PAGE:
Today I read an interesting article about a piece of research carried out by Polman and Emich that demonstrates people are more creative for others than for themselves.
In one of four studies, people were asked to imagine a prisoner locked away in a high tower. All he has available to help him escape is a rope that is only half as long as the drop from the tower’s window. Even so, he still manages to escape from the tower by dividing the rope in half and tying it back together. How is that possible?
Participants in this study were given two different versions of this puzzle. Half of them were given this version, while the other half were told to imagine it was they themselves who were imprisoned in the tower. Both groups then had to explain how the escape was made.
What happened was interesting. In the group that were told it was a nameless ‘prisoner’ who was stuck in the tower, 66% of people got the answer right. However, when told to imagine they were stuck in the tower themselves, only 48% of participants got the right solution!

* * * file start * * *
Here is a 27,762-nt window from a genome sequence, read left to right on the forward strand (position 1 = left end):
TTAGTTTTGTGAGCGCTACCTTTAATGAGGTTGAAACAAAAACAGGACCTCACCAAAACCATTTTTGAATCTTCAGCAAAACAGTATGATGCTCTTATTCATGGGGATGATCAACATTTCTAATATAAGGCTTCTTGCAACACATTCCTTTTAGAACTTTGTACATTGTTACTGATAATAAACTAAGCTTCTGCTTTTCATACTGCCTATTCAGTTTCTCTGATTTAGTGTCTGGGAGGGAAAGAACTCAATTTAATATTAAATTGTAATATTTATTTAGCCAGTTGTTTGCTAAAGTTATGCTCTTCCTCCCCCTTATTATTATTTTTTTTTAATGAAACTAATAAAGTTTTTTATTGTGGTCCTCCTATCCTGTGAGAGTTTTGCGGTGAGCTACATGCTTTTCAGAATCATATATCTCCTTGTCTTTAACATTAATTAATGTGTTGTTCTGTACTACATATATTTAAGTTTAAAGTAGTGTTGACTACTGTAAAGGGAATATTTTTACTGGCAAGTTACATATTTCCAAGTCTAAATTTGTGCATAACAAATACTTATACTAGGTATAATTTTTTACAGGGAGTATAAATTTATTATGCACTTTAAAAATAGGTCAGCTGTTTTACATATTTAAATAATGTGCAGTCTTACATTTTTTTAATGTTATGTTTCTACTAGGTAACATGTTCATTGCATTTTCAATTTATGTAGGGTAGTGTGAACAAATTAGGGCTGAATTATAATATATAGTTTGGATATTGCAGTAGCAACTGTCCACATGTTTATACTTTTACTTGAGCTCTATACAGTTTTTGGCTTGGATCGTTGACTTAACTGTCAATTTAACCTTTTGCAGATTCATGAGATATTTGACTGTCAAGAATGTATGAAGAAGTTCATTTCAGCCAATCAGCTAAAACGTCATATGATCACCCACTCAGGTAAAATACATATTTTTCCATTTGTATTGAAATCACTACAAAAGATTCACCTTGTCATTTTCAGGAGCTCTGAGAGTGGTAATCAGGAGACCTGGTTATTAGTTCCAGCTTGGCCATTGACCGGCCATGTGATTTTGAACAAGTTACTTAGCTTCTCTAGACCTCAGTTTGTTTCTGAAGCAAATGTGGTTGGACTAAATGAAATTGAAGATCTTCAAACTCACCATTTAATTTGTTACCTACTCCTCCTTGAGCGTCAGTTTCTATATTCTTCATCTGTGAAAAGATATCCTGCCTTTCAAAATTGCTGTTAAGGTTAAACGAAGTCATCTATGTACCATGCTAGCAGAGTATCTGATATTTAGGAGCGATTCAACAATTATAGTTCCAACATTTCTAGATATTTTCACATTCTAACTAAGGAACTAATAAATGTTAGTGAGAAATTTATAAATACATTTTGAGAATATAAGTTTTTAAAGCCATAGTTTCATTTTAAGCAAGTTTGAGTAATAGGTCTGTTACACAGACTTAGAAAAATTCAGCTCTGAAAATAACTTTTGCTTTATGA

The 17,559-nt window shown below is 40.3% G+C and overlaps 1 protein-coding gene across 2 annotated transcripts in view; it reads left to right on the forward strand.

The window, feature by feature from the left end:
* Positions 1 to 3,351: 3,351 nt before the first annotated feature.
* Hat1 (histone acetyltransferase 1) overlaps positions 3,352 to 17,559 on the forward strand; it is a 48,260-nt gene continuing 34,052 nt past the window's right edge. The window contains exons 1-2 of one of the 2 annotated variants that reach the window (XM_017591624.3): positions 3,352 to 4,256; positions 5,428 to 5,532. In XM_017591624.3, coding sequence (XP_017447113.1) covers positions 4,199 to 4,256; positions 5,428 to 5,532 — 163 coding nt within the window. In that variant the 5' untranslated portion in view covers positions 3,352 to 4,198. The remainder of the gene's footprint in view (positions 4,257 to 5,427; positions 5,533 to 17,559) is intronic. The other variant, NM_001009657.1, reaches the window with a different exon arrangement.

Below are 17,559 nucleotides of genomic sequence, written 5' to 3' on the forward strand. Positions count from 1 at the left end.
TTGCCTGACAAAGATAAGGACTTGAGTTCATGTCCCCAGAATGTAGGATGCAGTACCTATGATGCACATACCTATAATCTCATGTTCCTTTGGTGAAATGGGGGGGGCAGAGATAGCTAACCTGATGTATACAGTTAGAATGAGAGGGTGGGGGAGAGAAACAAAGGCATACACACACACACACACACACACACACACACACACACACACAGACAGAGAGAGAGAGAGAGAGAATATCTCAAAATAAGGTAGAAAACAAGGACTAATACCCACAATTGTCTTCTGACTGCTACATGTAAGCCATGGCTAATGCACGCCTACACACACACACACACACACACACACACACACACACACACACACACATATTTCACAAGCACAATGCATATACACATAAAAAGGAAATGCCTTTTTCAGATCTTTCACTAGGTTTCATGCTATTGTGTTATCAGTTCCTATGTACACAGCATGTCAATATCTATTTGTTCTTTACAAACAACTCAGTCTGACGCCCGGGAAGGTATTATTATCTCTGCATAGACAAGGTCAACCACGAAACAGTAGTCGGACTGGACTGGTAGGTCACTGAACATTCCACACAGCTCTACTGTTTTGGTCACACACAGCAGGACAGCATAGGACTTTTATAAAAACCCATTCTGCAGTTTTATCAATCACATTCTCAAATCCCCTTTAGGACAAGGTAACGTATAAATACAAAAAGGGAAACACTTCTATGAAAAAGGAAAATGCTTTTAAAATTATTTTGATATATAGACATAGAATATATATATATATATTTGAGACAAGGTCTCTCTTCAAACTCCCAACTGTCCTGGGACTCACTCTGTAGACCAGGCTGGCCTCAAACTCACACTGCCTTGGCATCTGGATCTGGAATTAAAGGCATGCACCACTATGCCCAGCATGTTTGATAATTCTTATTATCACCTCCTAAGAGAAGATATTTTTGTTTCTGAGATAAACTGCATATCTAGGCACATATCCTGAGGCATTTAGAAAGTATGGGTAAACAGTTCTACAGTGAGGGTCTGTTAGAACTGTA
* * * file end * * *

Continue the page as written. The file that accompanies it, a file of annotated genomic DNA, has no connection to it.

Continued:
The reason this happens can be explained by how the mind represents problems such as this. When we think about someone else in the high tower, our minds tend to think more abstractly. In this abstract mode, creative leaps become easier to make as we aren’t confined by our own reality.
Try it out next time you have a problem to solve. Don’t seek to solve it as ‘you’. Instead, ask how some nameless character would solve it and notice the new possibilities that emerge.
Oh, you want to know the answer?
Well here it is: the rope is divided in half width-ways rather than length-ways. Then you can halve the width and double the length.